However, the systems that send alerts to Opsgenie have never had visibility into where the alerts were going. This led to tension between the central services teams administering tools like Opsgenie, and the individual DevOps teams trying to get alerts where they need to go.

Typically, integrations with Opsgenie rely on webhooks that accept alerts before routing them to Opsgenie Teams. You can add an integration to a specific Team, or add an integration to your entire Opsgenie account that individual Teams subscribe to.

opsgenie webhook based integration

This approach works for companies with only a few teams or those using a relatively basic monitoring solution, but can quickly become impractical once users need to choose one integration from a list of hundreds or more for each alert. Furthermore, adding or removing Opsgenie Teams would require changes in the upstream monitoring product in order to send alerts to new teams.

signalfx opsgenie integration

In contrast, the Splunk Infrastructure Monitoring integration remains aware of Opsgenie Teams at all times, and presents these options when users are deciding which Teams to route an alert to. Customers with hundreds of teams can add just one Opsgenie integration that can send Splunk Infrastructure Monitoring alerts to any of them, or add and remove Teams without changing the integration on the Splunk Infrastructure Monitoring side.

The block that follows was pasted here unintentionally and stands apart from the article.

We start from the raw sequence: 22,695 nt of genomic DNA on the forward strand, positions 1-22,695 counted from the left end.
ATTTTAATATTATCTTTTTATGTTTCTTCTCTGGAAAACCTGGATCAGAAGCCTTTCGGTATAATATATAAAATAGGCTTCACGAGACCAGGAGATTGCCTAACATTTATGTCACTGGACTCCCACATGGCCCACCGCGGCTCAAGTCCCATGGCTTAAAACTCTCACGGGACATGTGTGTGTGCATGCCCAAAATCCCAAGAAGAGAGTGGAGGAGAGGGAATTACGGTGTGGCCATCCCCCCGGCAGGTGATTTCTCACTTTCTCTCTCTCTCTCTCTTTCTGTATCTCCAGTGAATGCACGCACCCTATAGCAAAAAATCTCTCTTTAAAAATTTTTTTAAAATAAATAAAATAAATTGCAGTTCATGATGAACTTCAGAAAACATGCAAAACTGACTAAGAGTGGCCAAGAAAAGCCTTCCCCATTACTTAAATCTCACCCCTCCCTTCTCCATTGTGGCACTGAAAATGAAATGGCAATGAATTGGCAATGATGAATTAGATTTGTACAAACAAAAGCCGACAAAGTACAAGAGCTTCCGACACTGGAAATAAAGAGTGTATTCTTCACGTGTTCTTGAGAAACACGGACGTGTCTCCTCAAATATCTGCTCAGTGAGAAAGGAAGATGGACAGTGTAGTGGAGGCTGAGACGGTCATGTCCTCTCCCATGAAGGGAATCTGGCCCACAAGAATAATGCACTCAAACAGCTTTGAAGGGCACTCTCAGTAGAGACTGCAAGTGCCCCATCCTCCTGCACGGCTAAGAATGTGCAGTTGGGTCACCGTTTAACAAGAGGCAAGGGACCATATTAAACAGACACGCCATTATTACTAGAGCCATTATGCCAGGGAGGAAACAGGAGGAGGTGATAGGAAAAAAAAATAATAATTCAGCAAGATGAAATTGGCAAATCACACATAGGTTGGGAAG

Sending Splunk Infrastructure Monitoring Alerts to Opsgenie

Bring Your Teams Into a Single Opsgenie Integration

Log in to Splunk Infrastructure Monitoring and navigate to the Integrations page in the app, then search for or scroll to the “Opsgenie” tile. Click on it, select “New Integration” and assign it a name (e.g. “Opsgenie integration”), and add your Opsgenie Integration’s API key.

set up opsgenie integration

Click save, and your integration is now ready to use.

Easily Route Alerts to the Right Team

Open an alert rule or team notification in Splunk Infrastructure Monitoring, then click “Add Recipient” and choose Opsgenie from the list of available integrations to specify the team that should receive alerts:

sending alerts to opsgenie

Opsgenie users within that Team will now receive alerts from Splunk Infrastructure Monitoring:

opsgenie alert notification

Alerting and Incident Management for DevOps

Scalable, maintainable alerting and incident management solutions are critical to sustaining the pace of software innovation in modern DevOps organizations. We’ve provided Opsgenie users with a single integration for Splunk Infrastructure Monitoring that easily supports hundreds of teams, ensuring that actionable, real-time alerts are always routed to the right person.

If you’re not already using Splunk Infrastructure Monitoring, get started with a free trial.

This post features contributions from Rebecca Tortell and Aaron Sun.

Rebecca Tortell
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Rebecca Tortell

Rebecca is a product manager with many years of experience helping startups make products that users love. Previously she worked at companies like Turn, Playdom, and Disney Interactive.